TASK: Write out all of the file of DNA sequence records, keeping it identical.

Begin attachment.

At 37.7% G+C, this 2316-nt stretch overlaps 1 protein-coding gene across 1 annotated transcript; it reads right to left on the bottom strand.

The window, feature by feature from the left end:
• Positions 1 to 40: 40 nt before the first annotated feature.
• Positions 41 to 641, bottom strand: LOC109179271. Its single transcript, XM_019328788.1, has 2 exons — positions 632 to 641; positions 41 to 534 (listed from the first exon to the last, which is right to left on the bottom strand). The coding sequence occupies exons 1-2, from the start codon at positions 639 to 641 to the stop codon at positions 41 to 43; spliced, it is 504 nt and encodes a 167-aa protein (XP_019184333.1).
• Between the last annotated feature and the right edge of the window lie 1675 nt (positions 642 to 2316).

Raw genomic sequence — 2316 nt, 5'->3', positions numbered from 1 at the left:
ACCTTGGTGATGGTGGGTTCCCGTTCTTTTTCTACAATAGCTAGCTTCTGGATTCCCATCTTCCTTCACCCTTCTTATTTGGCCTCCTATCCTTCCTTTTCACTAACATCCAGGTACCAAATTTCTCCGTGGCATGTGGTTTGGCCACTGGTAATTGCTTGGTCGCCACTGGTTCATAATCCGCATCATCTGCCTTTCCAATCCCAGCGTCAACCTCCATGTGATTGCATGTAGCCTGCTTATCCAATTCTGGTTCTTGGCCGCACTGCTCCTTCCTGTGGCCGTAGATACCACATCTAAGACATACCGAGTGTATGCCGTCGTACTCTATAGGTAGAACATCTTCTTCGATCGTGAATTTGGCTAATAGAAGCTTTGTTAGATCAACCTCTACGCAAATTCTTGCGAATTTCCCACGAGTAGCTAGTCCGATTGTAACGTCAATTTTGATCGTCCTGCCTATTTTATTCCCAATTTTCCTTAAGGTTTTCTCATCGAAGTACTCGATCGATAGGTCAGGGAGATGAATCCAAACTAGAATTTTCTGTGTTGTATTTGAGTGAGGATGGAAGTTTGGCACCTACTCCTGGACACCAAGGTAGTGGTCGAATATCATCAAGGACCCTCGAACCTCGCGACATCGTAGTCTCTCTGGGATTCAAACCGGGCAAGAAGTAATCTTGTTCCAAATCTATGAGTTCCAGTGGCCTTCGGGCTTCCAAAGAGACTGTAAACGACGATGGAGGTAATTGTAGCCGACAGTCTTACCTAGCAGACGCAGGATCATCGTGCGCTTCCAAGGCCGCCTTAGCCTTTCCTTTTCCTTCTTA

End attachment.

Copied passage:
At 37.7% G+C, this 2316-nt stretch overlaps 1 protein-coding gene across 1 annotated transcript; it reads right to left on the bottom strand.

The window, feature by feature from the left end:
• Positions 1 to 40: 40 nt before the first annotated feature.
• Positions 41 to 641, bottom strand: LOC109179271. Its single transcript, XM_019328788.1, has 2 exons — positions 632 to 641; positions 41 to 534 (listed from the first exon to the last, which is right to left on the bottom strand). The coding sequence occupies exons 1-2, from the start codon at positions 639 to 641 to the stop codon at positions 41 to 43; spliced, it is 504 nt and encodes a 167-aa protein (XP_019184333.1).
• Between the last annotated feature and the right edge of the window lie 1675 nt (positions 642 to 2316).

Raw genomic sequence — 2316 nt, 5'->3', positions numbered from 1 at the left:
ACCTTGGTGATGGTGGGTTCCCGTTCTTTTTCTACAATAGCTAGCTTCTGGATTCCCATCTTCCTTCACCCTTCTTATTTGGCCTCCTATCCTTCCTTTTCACTAACATCCAGGTACCAAATTTCTCCGTGGCATGTGGTTTGGCCACTGGTAATTGCTTGGTCGCCACTGGTTCATAATCCGCATCATCTGCCTTTCCAATCCCAGCGTCAACCTCCATGTGATTGCATGTAGCCTGCTTATCCAATTCTGGTTCTTGGCCGCACTGCTCCTTCCTGTGGCCGTAGATACCACATCTAAGACATACCGAGTGTATGCCGTCGTACTCTATAGGTAGAACATCTTCTTCGATCGTGAATTTGGCTAATAGAAGCTTTGTTAGATCAACCTCTACGCAAATTCTTGCGAATTTCCCACGAGTAGCTAGTCCGATTGTAACGTCAATTTTGATCGTCCTGCCTATTTTATTCCCAATTTTCCTTAAGGTTTTCTCATCGAAGTACTCGATCGATAGGTCAGGGAGATGAATCCAAACTAGAATTTTCTGTGTTGTATTTGAGTGAGGATGGAAGTTTGGCACCTACTCCTGGACACCAAGGTAGTGGTCGAATATCATCAAGGACCCTCGAACCTCGCGACATCGTAGTCTCTCTGGGATTCAAACCGGGCAAGAAGTAATCTTGTTCCAAATCTATGAGTTCCAGTGGCCTTCGGGCTTCCAAAGAGACTGTAAACGACGATGGAGGTAATTGTAGCCGACAGTCTTACCTAGCAGACGCAGGATCATCGTGCGCTTCCAAGGCCGCCTTAGCCTTTCCTTTTCCTTCTTA